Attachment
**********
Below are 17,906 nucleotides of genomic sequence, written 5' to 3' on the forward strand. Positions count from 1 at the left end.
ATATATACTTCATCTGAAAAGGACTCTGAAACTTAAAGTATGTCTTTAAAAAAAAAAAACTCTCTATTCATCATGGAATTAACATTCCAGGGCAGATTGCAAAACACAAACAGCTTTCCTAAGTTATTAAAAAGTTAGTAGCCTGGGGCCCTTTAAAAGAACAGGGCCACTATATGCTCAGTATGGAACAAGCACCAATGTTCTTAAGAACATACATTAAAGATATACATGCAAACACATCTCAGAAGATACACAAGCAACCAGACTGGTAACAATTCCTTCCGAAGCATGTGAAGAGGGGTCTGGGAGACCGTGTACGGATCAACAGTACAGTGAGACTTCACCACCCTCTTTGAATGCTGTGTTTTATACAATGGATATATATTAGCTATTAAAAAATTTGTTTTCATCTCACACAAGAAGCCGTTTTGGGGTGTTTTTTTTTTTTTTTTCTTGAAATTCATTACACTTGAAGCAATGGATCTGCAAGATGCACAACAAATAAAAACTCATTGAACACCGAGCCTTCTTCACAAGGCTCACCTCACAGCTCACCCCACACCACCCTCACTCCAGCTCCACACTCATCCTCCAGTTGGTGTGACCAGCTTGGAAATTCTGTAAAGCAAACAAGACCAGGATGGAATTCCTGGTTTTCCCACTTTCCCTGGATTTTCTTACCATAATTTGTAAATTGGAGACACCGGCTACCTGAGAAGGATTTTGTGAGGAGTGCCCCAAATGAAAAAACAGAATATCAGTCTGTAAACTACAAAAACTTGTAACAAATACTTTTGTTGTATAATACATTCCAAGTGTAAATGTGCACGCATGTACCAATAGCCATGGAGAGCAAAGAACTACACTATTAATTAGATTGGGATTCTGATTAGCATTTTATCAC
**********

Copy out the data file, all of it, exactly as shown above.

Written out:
Below are 17,906 nucleotides of genomic sequence, written 5' to 3' on the forward strand. Positions count from 1 at the left end.
ATATATACTTCATCTGAAAAGGACTCTGAAACTTAAAGTATGTCTTTAAAAAAAAAAAACTCTCTATTCATCATGGAATTAACATTCCAGGGCAGATTGCAAAACACAAACAGCTTTCCTAAGTTATTAAAAAGTTAGTAGCCTGGGGCCCTTTAAAAGAACAGGGCCACTATATGCTCAGTATGGAACAAGCACCAATGTTCTTAAGAACATACATTAAAGATATACATGCAAACACATCTCAGAAGATACACAAGCAACCAGACTGGTAACAATTCCTTCCGAAGCATGTGAAGAGGGGTCTGGGAGACCGTGTACGGATCAACAGTACAGTGAGACTTCACCACCCTCTTTGAATGCTGTGTTTTATACAATGGATATATATTAGCTATTAAAAAATTTGTTTTCATCTCACACAAGAAGCCGTTTTGGGGTGTTTTTTTTTTTTTTTTCTTGAAATTCATTACACTTGAAGCAATGGATCTGCAAGATGCACAACAAATAAAAACTCATTGAACACCGAGCCTTCTTCACAAGGCTCACCTCACAGCTCACCCCACACCACCCTCACTCCAGCTCCACACTCATCCTCCAGTTGGTGTGACCAGCTTGGAAATTCTGTAAAGCAAACAAGACCAGGATGGAATTCCTGGTTTTCCCACTTTCCCTGGATTTTCTTACCATAATTTGTAAATTGGAGACACCGGCTACCTGAGAAGGATTTTGTGAGGAGTGCCCCAAATGAAAAAACAGAATATCAGTCTGTAAACTACAAAAACTTGTAACAAATACTTTTGTTGTATAATACATTCCAAGTGTAAATGTGCACGCATGTACCAATAGCCATGGAGAGCAAAGAACTACACTATTAATTAGATTGGGATTCTGATTAGCATTTTATCAC